In this article we are going build an Arduino-based robot to navigate on it’s own by avoiding any obstacle in front of the robot. To do that, we will equip our mobile robot with a frontal ultrasonic sensor to know the distance in front of the robot. First we will assemble the robot, then write the corresponding code, and finally test it. Let’s start!

Hardware & Software Requirements

Let’s first see what we need for our mobile robot. The first thing that we will need is the robot chassis itself. There are many options out there, but I really recommend using the DFRobot MiniQ 2 wheels robot chassis. It is a small robot with 2 motors and 2 wheels, and it is really easy to mount an Arduino board on it.

Then, you will need several Arduino boards to control the robot. The first one is an Arduino Uno board, which will be the ‘brain’ of the robot. Then, you will need a DFRobot motor shield to easily control the two wheels of the robot. I also used a prototyping shield on top of the robot in case I wanted to add more sensors in the future, but that’s not necessary.

After that, you will also need an URM37 ultrasonic sensor to measure distance in front of the robot. You will also need a battery to power up the robot so you don’t have to keep it attached to your computer for power. I used a simple 3.7V LiPo battery for that task, along with an Adafruit Powerboost 500 board to convert the 3.7V from the battery to  the 5V required by the Arduino Uno board. Of course, you will also need some jumper wires to make all the connections.

This is the list of all the components you will need for this project:

On the software side, you will first need to install the Arduino IDE. I recommend version 1.5.7, that you can find on this page.

Hardware Configuration

Now we are going to configure the mobile robot. The configuration itself is very similar to another article I

This is a picture of the assembled robot:

Basic Obstacles Avoidance with an Arduino Robot

When you have the robot assembled, connect the ultrasonic sensor: connect the VCC pin of the sensor to Arduino 5V, the GND pin to GND, and finally the output of the sensor (pin 4) to Arduino pin A0.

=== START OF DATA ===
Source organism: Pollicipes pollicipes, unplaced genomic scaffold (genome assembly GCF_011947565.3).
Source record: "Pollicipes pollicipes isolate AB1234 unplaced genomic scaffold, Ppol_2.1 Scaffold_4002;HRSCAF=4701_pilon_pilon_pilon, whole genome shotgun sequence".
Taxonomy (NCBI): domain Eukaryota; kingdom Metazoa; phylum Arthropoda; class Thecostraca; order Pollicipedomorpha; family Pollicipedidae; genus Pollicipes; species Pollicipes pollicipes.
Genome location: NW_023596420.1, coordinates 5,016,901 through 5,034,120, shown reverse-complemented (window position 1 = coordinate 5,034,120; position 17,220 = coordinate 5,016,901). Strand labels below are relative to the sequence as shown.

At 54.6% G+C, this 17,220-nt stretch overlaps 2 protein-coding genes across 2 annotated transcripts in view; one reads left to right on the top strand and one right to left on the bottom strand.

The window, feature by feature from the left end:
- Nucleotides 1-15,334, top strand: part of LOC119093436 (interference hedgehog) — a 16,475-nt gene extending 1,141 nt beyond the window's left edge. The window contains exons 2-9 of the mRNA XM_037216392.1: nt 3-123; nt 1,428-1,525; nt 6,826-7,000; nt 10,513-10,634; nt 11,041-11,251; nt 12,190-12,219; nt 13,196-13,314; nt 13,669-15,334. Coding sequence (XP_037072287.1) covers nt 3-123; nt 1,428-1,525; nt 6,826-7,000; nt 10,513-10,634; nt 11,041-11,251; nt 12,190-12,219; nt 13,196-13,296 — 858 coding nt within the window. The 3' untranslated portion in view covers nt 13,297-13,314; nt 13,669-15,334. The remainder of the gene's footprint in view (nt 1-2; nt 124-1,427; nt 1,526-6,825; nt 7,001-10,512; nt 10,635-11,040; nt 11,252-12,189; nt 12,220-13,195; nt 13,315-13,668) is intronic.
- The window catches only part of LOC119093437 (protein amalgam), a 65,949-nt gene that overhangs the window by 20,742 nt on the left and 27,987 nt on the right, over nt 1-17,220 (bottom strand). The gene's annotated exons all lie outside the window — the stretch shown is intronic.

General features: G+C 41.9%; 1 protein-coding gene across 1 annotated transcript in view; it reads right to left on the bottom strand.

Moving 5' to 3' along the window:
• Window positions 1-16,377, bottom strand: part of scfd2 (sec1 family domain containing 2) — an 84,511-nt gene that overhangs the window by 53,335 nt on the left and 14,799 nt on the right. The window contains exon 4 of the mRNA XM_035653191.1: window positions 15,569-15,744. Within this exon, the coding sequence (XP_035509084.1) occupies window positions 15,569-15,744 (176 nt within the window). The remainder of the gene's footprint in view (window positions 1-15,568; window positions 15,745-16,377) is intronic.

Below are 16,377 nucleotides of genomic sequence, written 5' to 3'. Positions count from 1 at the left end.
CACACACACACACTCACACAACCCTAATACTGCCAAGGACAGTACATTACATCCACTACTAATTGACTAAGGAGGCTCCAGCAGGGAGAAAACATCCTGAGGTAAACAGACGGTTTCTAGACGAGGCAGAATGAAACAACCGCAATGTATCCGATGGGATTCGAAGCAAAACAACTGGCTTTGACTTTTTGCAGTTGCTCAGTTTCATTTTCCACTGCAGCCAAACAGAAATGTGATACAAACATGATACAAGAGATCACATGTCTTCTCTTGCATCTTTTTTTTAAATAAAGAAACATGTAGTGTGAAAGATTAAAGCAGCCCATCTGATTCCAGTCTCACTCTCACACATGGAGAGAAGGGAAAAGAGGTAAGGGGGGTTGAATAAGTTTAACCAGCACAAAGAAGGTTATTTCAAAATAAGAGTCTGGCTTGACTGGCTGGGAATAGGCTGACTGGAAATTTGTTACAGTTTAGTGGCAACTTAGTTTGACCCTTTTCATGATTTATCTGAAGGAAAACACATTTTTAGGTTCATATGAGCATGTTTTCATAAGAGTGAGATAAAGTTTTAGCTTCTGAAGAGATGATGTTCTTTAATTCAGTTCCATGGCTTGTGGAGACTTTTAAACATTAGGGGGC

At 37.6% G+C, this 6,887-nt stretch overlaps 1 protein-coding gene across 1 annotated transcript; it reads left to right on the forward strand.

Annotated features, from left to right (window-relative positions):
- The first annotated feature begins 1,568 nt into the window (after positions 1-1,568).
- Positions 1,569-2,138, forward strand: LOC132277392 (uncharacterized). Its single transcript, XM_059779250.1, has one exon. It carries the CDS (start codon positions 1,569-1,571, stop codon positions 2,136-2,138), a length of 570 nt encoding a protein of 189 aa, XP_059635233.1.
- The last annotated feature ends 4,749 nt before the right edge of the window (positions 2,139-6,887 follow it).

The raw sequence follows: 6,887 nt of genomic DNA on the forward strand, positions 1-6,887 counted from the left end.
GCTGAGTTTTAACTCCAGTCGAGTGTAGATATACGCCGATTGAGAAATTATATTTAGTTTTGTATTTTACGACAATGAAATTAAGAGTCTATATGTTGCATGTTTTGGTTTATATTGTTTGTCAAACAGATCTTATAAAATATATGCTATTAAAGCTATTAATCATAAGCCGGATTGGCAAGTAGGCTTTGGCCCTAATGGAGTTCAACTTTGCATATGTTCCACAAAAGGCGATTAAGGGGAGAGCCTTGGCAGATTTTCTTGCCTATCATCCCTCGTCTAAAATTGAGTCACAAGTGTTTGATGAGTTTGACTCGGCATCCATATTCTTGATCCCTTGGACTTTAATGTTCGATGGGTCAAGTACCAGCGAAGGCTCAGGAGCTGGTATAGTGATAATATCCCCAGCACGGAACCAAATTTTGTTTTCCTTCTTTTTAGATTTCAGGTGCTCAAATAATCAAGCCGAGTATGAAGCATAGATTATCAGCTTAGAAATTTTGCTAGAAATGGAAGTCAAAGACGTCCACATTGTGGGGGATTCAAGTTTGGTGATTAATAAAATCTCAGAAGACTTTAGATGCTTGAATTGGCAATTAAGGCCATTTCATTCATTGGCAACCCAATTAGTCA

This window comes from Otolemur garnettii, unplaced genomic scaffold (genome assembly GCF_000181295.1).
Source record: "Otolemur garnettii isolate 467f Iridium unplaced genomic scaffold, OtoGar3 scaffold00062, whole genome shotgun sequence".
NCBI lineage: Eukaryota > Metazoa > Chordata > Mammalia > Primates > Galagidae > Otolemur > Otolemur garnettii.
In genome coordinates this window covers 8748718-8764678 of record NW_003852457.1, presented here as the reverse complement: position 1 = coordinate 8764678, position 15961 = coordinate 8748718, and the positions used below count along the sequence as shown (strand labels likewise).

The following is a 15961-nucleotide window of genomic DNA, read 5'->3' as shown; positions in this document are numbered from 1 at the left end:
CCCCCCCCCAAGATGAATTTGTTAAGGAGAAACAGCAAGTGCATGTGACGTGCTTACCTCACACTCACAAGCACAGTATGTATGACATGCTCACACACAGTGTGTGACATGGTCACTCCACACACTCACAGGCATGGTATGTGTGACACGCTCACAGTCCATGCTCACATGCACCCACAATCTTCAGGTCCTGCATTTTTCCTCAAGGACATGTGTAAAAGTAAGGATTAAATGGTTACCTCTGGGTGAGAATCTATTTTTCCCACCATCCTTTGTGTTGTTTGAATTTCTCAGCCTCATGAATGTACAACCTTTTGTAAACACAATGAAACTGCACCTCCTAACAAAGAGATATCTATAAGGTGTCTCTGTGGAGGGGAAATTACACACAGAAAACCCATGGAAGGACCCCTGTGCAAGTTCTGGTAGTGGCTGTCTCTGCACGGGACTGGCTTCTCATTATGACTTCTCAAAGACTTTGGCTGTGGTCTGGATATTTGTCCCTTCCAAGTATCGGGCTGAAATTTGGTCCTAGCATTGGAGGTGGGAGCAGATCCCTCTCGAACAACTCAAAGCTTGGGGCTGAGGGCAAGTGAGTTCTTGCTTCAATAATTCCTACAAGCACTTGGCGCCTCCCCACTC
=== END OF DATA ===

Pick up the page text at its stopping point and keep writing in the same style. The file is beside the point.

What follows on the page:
Writing the Code for Autonomous Navigation

Now we are going to see the details of the code. First we declare the motor pins:

int speed_motor1 = 6;  
int speed_motor2 = 5;
int direction_motor1 = 7;
int direction_motor2 = 4;

Then, we define the ultrasonic sensor pin:

int distance_sensor = A0;

By default we make the robot move forward, you can check details of function in the complete code:


Then, in the loop() function we measure the distance in front of the robot:

int distance = measure_distance(distance_sensor);

If distance is smaller than 10cm, we make the robot go backwards, turn around, and then go forward again:

if (distance < 10) {
    // Go backward
    // Turn around
    // Go forward again

You can get the full code from:

Let’s Test the Project!

Now it’s time to test the project. Make sure the battery is connected to the robot, and also make sure the robot is standing on a safe place where wheels don’t touch the ground. Otherwise it could just go away and be damaged.

Then, upload the code via the Arduino IDE, and disconnect the USB cable after that.

Finally, leave the robot to move around. You can see an example in this video:

You should see that at every obstacle the robot is going backwards, turning around, and then moving forward again!

How to go further

In this article we build a simple Arduino robot that moves around on its own and avoid obstacles.

To improve the project, you can for example add more sensors (for example on the sides). You can also improve the behaviour of the robot by building more advanced behaviors in the code. Finally, you can mount the ultrasonic sensor on servo motor to see all around the robot.

Did you enjoy this article? Have you ever built a robot that avoids obstacles? Please comment below!